Active G alpha (z) binds RGS proteins

Stable Identifier
Reaction [binding]
Homo sapiens
Locations in the PathwayBrowser
SVG |   | PPTX  | SBGN
Click the image above or here to open this reaction in the Pathway Browser
The layout of this reaction may differ from that in the pathway view due to the constraints in pathway layout

G Protein Coupled Receptors (GPCR) sense extracellular signals and activate different Guanine nucleotide binding proteins (G proteins). Upon activation, GPCRs can replace the GDP with GTP in the alpha subunit of G proteins. GTP binding modifies the conformation of G alpha proteins and activates them. The Regulator of G protein Signalling (RGS) are GTPase Accelerating Proteins (GAPs) that can directly inhibit the G alpha subunit activity. There are at least 25 different types of RGS proteins known. RGS16, RGS17 and RGS20 can bind and stabilize the transition state of Guanine nucleotide binding protein G(z) subunit alpha (GNAZ) along its path to GTP hydrolysis. Subsequently, this leads to GTP hydrolysis and inactivation of GNAZ, terminating downstream signalling (Neubig & Siderovski 2002, Kach et al. 2012, Goto K et al. 2017). GNAZ inhibits adenylyl cyclase and interacts with Rap1GAP to attenuate Rap1 signaling.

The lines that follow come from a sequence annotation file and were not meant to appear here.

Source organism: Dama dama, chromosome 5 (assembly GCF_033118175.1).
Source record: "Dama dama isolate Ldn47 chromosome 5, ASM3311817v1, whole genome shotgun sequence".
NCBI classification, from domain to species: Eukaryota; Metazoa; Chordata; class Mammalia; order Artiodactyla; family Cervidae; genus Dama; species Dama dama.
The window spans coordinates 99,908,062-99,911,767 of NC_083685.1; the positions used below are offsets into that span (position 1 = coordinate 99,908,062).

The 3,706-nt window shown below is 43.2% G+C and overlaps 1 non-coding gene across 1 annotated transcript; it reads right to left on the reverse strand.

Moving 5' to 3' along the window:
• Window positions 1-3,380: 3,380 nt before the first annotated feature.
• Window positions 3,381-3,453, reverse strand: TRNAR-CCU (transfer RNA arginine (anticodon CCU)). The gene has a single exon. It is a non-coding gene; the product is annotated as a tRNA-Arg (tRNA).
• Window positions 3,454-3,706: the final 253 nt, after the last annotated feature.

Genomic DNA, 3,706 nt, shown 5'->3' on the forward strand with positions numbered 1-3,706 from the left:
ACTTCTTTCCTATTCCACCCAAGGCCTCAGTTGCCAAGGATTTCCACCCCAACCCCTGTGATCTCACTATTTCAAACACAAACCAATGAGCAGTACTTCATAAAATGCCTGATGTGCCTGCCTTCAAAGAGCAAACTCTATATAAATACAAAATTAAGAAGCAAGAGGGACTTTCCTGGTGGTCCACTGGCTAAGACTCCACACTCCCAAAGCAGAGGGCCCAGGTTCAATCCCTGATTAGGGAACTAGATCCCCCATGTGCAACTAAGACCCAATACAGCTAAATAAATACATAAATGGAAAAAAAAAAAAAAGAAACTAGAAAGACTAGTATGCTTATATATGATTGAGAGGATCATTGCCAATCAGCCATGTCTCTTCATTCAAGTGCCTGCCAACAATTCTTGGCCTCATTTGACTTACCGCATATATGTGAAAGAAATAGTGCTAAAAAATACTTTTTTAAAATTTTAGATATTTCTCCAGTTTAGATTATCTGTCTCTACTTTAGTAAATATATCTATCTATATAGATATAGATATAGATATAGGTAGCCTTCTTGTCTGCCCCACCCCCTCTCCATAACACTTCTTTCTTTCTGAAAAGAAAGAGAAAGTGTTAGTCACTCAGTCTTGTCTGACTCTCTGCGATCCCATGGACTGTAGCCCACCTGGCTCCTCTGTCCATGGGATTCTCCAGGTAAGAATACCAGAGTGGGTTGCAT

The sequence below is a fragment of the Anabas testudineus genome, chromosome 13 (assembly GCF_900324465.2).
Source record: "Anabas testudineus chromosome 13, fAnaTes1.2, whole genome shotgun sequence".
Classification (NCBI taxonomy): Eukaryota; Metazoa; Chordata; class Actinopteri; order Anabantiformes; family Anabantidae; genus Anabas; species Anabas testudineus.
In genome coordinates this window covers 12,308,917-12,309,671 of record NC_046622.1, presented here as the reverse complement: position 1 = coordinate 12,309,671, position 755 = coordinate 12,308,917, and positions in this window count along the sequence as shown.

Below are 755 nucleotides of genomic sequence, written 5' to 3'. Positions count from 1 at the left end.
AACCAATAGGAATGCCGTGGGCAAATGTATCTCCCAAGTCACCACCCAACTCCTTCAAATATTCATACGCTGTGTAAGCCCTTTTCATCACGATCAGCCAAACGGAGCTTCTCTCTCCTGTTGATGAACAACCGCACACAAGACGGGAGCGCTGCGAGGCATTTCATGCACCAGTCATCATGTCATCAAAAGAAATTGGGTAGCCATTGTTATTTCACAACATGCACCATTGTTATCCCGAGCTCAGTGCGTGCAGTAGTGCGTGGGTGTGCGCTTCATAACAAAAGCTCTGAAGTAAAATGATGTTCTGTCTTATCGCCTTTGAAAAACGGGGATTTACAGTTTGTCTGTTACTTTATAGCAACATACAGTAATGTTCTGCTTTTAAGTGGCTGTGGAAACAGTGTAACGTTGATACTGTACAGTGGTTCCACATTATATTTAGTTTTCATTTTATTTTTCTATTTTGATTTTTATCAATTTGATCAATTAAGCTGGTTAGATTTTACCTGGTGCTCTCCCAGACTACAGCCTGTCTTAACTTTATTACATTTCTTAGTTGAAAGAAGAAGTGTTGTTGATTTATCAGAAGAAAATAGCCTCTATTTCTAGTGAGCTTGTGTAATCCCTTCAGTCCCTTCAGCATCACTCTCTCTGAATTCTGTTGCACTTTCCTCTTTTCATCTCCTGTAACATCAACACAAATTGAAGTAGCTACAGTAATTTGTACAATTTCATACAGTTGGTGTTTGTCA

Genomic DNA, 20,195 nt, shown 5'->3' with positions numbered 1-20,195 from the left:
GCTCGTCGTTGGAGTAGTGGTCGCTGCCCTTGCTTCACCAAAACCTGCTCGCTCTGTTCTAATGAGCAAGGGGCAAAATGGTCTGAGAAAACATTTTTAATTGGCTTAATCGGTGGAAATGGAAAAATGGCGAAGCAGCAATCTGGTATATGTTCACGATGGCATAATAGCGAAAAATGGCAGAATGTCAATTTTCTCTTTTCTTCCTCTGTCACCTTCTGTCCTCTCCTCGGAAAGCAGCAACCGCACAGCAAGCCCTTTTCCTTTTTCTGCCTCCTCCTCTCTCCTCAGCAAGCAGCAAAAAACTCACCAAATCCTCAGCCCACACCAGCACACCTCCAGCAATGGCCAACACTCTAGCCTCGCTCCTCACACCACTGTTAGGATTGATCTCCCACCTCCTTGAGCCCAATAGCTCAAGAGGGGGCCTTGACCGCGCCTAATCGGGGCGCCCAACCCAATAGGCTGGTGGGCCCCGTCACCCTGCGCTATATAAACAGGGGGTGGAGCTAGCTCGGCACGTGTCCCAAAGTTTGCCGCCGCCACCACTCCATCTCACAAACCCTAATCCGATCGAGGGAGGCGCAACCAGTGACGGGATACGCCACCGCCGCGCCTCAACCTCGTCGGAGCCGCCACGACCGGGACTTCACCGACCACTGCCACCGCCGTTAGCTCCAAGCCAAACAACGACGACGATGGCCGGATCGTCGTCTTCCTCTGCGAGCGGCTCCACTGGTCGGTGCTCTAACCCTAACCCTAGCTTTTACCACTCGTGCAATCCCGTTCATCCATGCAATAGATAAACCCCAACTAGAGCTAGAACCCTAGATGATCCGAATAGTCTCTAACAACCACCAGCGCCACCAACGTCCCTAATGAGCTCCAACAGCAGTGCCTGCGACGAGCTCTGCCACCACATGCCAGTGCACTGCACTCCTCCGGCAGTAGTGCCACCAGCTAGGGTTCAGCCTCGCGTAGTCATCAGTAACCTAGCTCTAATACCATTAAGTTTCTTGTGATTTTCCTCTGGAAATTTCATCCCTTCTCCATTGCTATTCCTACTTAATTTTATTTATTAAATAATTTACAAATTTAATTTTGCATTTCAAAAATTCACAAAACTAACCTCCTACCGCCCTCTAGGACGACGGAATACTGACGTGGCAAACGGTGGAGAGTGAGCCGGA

Literature References
PubMed ID Title Journal Year
28502923 G-protein-coupled receptor signaling through Gpr176, Gz, and RGS16 tunes time in the center of the circadian clock [Review]

Goto, K, Doi, M, Wang, T, Kunisue, S, Murai, I, Okamura, H

Endocr. J. 2017
12120503 Regulators of G-protein signalling as new central nervous system drug targets

Neubig, RR, Siderovski, DP

Nat Rev Drug Discov 2002
18434541 Structural diversity in the RGS domain and its interaction with heterotrimeric G protein alpha-subunits

Soundararajan, M, Willard, FS, Kimple, AJ, Turnbull, AP, Ball, LJ, Schoch, GA, Gileadi, C, Fedorov, OY, Dowler, EF, Higman, VA, Hutsell, SQ, Sundström, M, Doyle, DA, Siderovski, DP

Proc. Natl. Acad. Sci. U.S.A. 2008
Orthologous Events
Cite Us!